WASHINGTON, July 6, 2017 - A proposal to release genetically engineered diamondback moths in cabbage fields in upstate New York has received a green light from USDA's Animal and Plant Health Inspection Service.

APHIS released a final environmental assessment (EA) and FONSI – a Finding of No Significant Impact – and said it will issue a permit to Tony Shelton, an entomologist at Cornell University conducting the research, because the proposed field trial is unlikely to harm the environment or human health.

The plan is to release up to 10,000 GE male moths each week during the cabbage planting cycle (about three to four months). The males are genetically engineered with a lethal gene that they pass on to females when they mate. Experiments already conducted show that the female offspring then die, usually as caterpillars.

“Successful mating between GE male and non-GE female diamondback moths produced only 9 percent female survival to pupation and no more than 1 percent female survival to adult,” according to the EA. The idea is to continue releasing the GE male moths so that they overwhelm the non-GE population, resulting in a gradual decrease of the moth population.

Funding for the experiments comes from Oxitec, a biotech company in the United Kingdom owned by Intrexon, based in Germantown, Md. Oxitec says the GE moths could provide a viable alternative to the use of insecticides.

The moth “is well-known for its ability to develop resistance to synthetic and organic insecticides,” Oxitec says. “New control methods for the diamondback moth are needed that are effective, sustainable and do not disrupt environmentally sensitive species like pollinators.”

Groups such as the Center for Food Safety and Northeast Organic Farming Association of New York (NOFA/NY) have criticized the proposal, expressing concerns ranging from the possibility that GE caterpillars will end up in growers' cabbages to the possibility of moths leaving the experimental area. They contend there is no guarantee the moths will not stray from the 10-acre site where the field trial will be carried out, or from the entire 870-acre New York State Agricultural Experiment Station (NYSAES) at Cornell.

“It is unrealistic to believe that all released moths will confine themselves to the NYSAES property,” NOFA/NY said in its comments on the April draft EA. “Barriers to ‘dispersal’ noted in the EA include the fact that diamondback moths are not good flyers, they are unable to over-winter due to temperature, or that there will be a proposed permit condition that will cease the release if there are reports of an imminent hurricane.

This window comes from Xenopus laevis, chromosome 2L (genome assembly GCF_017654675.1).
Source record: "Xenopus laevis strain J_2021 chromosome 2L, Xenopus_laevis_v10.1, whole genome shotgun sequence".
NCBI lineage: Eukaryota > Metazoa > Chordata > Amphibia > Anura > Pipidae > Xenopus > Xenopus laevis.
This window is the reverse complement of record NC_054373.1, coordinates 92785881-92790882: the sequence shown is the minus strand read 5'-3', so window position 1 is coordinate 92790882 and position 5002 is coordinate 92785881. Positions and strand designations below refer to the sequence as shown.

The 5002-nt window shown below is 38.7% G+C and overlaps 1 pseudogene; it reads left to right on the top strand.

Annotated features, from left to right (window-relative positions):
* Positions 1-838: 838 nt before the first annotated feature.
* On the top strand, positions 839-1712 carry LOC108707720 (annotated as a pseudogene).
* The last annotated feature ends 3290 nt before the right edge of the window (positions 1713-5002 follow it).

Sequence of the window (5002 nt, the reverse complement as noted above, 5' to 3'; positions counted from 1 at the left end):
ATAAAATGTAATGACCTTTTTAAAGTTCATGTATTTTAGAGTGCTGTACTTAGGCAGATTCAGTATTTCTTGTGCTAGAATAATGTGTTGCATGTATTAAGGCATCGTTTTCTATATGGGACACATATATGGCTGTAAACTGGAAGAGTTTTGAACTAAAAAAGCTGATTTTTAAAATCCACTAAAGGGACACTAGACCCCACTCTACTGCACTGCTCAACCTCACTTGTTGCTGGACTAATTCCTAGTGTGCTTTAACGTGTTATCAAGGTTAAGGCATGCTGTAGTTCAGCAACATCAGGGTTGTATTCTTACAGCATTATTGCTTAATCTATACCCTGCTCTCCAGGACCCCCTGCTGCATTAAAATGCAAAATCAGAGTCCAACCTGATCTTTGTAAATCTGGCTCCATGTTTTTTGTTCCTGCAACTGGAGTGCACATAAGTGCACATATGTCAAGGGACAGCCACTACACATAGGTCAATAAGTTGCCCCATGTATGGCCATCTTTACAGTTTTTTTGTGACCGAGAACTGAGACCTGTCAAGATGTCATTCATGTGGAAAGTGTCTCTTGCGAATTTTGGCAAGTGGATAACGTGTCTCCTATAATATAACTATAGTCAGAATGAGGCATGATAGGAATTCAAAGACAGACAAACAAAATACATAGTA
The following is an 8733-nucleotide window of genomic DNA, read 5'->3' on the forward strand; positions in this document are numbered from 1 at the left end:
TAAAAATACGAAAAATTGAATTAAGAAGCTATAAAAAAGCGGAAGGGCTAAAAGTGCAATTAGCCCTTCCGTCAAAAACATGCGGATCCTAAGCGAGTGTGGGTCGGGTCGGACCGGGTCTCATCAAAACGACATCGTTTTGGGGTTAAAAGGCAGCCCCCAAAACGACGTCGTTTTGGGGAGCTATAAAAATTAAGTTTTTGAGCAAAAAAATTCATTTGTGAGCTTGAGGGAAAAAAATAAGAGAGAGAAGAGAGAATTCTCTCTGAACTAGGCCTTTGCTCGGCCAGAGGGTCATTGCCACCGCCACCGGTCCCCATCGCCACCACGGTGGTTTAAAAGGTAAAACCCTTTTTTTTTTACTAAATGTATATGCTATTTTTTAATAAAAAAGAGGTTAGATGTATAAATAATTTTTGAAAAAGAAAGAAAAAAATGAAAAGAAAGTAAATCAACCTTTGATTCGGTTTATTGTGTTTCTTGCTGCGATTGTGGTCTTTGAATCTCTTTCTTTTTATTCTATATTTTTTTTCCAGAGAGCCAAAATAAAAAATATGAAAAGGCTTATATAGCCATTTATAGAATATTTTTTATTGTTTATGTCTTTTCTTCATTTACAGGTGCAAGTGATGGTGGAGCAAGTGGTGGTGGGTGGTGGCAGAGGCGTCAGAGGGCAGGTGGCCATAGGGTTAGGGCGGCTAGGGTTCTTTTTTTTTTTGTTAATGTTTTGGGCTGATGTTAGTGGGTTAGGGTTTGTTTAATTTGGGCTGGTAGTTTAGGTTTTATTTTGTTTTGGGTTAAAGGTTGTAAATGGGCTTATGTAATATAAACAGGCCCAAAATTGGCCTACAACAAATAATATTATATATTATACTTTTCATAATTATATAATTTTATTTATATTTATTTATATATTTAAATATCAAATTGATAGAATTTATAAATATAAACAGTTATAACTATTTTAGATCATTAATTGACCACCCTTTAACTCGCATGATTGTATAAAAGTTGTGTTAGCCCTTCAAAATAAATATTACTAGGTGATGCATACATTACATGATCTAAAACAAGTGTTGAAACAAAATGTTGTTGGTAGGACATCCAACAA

“We disagree: the action area does include a larger radius, and therefore requires significant attention to what activities (human and otherwise) occur outside of the NYSAES property.”

Both Liana Hoodes of NOFA/NY and Jaydee Hanson of Center for Food Safety contend that the moths are better at traveling than APHIS gives them credit for. “They’re not, to my mind, doing enough to make sure there’s no possibility of these animals moving off site,” says Hanson, a senior policy analyst at CFS. “These (moths) are not native to the New York area. They come in from somewhere else.”

The EA, however, calls the diamondback moth a “weak flyer, a characteristic that strongly limits its ability to disperse long distances. Observations from the peer-reviewed literature that long-distance dispersal of diamondback moth, when and where it occurs, is typically facilitated by strong wind currents across geographic regions, and wind conditions at the area of origin during infestation.”

The EA acknowledges that a hurricane near the release site “may temporarily shift the directionality of predominant winds,” which could result in “long-distance dispersal” of GE moths toward areas where it may be able to survive the winter.

Hoodes says that the New York Department of Environmental Conservation still has to grant a permit for the experiments. NOFA/NY has asked NYDEC to conduct a comprehensive environmental analysis of the proposal.

The EA cites a 2012 study to show that the moth, which feeds on cruciferous vegetables such as cabbage, broccoli and cauliflower, is a significant crop pest. But it appears to misreport the results of that study, which estimated worldwide costs of management and crop damage at $4-$5 billion per year. The EA, however, says those costs apply to the United States alone.

The proposal received support from the New York Farm Bureau, American Farm Bureau Federation, National Association of Wheat Growers and the Biotechnology Innovation Organization, among others. The vast majority of the 673 commenters were opposed, though APHIS classified 5.9 percent of the comments as “substantively” opposed, and 4.9 percent as “substantively” in support.

Jack Bobo, chief communications officer for Intrexon, reiterated the company’s support for APHIS’s analysis. “The concerns raised by farmers and other organizations have been carefully evaluated by USDA,” he said.


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